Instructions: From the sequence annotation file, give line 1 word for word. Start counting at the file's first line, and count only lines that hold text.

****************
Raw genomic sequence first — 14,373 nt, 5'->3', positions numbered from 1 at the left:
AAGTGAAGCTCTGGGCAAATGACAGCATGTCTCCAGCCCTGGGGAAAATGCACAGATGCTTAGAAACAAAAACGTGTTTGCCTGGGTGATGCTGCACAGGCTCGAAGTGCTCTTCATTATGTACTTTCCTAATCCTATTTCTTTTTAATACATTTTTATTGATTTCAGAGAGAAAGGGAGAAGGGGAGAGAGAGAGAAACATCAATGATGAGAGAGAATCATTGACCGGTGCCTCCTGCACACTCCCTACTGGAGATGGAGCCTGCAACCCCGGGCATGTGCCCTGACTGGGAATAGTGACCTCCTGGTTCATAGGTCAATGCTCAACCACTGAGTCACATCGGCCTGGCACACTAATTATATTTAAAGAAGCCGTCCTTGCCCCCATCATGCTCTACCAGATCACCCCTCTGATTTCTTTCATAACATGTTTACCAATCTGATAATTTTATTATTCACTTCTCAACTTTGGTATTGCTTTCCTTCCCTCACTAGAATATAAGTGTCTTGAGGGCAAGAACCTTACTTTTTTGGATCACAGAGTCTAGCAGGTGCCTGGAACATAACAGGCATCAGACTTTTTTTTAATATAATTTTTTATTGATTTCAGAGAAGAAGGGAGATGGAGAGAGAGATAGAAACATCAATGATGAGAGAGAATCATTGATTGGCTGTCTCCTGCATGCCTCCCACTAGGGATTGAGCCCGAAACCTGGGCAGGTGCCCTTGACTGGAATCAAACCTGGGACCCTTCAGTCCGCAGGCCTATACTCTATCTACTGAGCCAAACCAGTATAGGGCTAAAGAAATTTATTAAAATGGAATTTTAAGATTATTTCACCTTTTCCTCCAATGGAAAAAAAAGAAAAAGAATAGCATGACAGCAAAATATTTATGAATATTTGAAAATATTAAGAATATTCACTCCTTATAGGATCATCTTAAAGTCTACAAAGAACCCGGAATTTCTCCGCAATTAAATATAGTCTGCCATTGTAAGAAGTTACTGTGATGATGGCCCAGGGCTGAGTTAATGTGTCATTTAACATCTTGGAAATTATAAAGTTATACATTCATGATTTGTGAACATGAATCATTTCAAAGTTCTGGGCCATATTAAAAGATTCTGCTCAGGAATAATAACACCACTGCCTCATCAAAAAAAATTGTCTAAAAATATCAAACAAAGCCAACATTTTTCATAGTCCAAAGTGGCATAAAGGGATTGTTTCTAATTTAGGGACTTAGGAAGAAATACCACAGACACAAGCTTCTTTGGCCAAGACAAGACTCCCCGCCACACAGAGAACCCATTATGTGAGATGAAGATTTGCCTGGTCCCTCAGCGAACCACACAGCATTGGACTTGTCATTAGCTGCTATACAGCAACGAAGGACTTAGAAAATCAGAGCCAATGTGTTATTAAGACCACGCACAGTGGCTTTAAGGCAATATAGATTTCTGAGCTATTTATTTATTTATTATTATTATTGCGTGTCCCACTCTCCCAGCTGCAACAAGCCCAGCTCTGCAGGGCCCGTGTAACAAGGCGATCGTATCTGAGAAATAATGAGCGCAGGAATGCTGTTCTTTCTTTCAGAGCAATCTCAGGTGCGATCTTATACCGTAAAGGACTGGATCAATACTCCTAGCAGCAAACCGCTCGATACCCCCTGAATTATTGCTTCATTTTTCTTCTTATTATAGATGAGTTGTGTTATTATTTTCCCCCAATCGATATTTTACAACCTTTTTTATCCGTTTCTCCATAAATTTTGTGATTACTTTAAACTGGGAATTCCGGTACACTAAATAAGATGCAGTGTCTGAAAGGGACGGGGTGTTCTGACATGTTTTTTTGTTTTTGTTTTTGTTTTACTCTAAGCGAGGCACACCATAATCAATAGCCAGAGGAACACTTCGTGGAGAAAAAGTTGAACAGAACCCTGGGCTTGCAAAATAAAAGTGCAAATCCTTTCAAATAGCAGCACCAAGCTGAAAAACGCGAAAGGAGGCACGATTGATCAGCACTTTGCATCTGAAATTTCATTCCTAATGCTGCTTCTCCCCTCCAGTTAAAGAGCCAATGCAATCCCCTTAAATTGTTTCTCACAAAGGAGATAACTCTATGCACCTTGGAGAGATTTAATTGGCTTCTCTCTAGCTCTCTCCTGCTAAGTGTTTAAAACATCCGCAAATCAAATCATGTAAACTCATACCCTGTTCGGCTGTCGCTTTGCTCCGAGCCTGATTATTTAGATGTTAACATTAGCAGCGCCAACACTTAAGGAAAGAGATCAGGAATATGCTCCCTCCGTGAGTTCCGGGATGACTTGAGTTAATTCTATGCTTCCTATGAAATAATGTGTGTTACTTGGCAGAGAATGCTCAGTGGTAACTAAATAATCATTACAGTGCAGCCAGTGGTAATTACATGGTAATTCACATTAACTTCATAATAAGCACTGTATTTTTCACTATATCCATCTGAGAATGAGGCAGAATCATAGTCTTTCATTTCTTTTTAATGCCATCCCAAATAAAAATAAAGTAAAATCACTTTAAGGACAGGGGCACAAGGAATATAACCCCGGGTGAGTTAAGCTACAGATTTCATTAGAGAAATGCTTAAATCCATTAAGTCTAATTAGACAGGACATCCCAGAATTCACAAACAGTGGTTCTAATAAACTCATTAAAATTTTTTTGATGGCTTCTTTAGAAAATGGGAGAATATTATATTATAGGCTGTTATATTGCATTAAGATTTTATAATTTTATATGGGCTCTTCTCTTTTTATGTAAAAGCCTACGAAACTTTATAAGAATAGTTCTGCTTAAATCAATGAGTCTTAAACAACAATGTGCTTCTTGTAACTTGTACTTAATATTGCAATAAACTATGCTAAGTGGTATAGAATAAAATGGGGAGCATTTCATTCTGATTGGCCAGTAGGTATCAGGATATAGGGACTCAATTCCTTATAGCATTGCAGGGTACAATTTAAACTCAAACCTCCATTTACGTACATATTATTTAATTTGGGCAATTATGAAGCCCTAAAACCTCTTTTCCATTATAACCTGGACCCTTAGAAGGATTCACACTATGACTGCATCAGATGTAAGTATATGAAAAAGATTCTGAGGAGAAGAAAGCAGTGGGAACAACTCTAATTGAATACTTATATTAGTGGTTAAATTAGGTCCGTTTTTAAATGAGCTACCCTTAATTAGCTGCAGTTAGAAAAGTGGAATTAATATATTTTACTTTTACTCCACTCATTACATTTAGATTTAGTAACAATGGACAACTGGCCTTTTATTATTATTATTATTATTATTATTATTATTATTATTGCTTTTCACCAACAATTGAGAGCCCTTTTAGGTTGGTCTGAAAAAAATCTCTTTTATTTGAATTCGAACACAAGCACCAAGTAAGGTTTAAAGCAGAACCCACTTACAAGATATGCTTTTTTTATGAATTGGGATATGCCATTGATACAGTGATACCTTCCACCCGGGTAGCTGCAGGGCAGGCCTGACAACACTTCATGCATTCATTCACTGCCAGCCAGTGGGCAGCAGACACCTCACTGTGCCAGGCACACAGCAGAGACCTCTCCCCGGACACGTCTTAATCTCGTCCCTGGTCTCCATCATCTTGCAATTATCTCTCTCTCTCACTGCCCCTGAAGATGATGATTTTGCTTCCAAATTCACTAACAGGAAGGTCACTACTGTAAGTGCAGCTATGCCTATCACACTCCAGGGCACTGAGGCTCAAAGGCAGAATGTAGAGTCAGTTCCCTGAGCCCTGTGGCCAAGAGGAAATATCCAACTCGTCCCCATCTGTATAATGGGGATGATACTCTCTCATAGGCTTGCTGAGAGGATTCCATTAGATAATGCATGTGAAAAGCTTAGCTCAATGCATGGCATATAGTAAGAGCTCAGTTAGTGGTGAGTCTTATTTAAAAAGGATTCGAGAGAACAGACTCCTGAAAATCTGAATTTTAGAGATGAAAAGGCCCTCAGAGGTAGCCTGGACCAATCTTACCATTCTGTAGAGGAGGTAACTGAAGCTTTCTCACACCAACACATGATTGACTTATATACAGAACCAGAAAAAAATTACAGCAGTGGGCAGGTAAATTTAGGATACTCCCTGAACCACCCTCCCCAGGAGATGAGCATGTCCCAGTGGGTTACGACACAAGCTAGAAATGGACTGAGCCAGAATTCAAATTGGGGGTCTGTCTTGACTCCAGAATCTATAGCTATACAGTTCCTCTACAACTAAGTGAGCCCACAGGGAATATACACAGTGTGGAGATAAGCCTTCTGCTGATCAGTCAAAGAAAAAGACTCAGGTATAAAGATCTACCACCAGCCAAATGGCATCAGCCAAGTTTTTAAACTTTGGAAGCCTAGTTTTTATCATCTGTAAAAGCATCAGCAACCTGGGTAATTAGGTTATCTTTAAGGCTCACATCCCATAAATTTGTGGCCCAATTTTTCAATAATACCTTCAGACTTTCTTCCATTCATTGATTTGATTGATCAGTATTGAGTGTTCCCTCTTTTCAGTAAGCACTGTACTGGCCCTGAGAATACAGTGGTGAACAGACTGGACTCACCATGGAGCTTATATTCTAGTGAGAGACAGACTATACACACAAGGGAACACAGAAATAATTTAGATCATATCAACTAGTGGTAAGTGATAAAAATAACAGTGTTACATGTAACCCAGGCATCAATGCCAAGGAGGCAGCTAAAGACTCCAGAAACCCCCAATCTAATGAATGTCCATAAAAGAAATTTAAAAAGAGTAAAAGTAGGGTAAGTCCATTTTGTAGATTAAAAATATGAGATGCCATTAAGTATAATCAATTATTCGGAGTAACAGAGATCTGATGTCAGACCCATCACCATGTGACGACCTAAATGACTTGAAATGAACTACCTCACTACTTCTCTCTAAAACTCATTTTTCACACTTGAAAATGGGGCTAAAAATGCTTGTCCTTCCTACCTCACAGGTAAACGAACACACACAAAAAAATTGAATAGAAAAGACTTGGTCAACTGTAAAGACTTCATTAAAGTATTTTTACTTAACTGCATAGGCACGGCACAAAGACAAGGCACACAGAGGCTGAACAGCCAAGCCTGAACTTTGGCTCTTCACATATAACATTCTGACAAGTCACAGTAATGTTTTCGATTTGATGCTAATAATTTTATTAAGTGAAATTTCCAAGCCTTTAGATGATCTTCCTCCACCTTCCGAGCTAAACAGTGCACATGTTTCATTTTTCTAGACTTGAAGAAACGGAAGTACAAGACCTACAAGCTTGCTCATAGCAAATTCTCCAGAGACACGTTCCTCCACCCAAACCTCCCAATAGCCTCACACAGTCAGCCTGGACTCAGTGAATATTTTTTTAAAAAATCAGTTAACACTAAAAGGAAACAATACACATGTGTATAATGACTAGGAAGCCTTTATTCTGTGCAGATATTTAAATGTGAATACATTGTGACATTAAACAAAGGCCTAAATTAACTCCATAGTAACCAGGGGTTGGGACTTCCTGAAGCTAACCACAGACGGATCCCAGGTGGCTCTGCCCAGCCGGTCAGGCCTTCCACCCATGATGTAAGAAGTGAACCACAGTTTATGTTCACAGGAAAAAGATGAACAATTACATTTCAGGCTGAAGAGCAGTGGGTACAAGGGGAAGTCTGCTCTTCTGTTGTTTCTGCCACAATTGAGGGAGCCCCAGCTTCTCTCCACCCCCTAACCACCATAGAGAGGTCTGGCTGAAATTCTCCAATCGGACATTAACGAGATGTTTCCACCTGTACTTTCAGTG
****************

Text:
Raw genomic sequence first — 14,373 nt, 5'->3', positions numbered from 1 at the left: